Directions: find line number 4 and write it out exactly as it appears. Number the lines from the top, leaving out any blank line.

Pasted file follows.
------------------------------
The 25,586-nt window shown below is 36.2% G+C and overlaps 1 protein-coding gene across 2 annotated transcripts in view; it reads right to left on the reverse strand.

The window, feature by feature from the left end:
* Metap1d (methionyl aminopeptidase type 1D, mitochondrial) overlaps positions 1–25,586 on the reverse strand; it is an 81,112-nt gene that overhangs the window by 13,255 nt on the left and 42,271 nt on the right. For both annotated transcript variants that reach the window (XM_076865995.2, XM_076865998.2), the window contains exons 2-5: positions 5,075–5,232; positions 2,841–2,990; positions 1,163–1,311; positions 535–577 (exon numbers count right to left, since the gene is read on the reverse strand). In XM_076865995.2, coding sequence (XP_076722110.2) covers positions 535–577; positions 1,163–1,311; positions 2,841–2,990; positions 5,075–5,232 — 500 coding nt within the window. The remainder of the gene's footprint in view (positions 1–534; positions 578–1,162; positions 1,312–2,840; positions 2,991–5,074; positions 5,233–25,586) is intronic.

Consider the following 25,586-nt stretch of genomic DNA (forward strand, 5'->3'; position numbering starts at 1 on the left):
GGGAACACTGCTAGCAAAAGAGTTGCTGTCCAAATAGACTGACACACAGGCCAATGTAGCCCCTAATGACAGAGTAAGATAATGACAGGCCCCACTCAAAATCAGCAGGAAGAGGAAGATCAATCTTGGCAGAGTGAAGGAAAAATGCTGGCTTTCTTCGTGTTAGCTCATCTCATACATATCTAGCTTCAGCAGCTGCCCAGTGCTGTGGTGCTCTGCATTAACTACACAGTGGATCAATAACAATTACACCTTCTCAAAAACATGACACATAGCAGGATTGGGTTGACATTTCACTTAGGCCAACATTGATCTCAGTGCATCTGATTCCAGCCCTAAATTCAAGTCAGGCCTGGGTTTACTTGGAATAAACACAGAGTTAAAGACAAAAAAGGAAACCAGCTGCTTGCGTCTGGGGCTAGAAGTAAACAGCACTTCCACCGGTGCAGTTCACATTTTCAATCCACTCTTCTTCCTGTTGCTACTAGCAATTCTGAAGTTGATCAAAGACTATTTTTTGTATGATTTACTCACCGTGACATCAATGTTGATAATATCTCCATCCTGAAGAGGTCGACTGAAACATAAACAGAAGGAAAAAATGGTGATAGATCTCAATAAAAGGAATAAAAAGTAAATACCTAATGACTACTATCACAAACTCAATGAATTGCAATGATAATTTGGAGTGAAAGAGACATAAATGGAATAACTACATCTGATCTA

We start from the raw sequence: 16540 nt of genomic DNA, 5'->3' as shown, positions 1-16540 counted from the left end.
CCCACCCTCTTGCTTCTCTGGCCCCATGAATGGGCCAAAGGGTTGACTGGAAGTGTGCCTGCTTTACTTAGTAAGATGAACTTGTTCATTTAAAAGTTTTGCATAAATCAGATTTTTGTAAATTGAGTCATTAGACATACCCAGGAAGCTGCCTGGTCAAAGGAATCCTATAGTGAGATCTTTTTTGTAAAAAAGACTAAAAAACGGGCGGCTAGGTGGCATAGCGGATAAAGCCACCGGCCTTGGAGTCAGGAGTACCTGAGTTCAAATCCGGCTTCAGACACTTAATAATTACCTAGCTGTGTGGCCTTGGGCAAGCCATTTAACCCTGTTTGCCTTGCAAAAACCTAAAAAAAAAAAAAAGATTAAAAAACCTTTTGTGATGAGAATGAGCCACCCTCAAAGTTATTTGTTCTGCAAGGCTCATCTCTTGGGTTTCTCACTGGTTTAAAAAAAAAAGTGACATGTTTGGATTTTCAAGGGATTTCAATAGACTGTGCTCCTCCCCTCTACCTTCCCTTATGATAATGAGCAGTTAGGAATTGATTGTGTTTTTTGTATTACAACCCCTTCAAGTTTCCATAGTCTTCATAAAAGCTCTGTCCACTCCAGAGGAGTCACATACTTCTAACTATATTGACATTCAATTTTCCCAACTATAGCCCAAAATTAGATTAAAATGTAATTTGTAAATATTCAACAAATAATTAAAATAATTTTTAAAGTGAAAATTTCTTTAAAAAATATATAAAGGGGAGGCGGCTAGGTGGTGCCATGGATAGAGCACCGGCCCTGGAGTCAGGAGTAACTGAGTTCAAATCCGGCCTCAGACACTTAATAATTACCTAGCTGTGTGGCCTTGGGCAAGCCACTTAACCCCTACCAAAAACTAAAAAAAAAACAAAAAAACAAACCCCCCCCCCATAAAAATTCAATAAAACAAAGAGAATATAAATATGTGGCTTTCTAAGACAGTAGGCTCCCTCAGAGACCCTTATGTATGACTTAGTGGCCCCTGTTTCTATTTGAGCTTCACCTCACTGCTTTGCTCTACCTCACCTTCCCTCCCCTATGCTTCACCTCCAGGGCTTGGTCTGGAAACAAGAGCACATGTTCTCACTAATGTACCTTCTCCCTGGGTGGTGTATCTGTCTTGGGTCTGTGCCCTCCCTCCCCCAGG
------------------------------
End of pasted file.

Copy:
Consider the following 25,586-nt stretch of genomic DNA (forward strand, 5'->3'; position numbering starts at 1 on the left):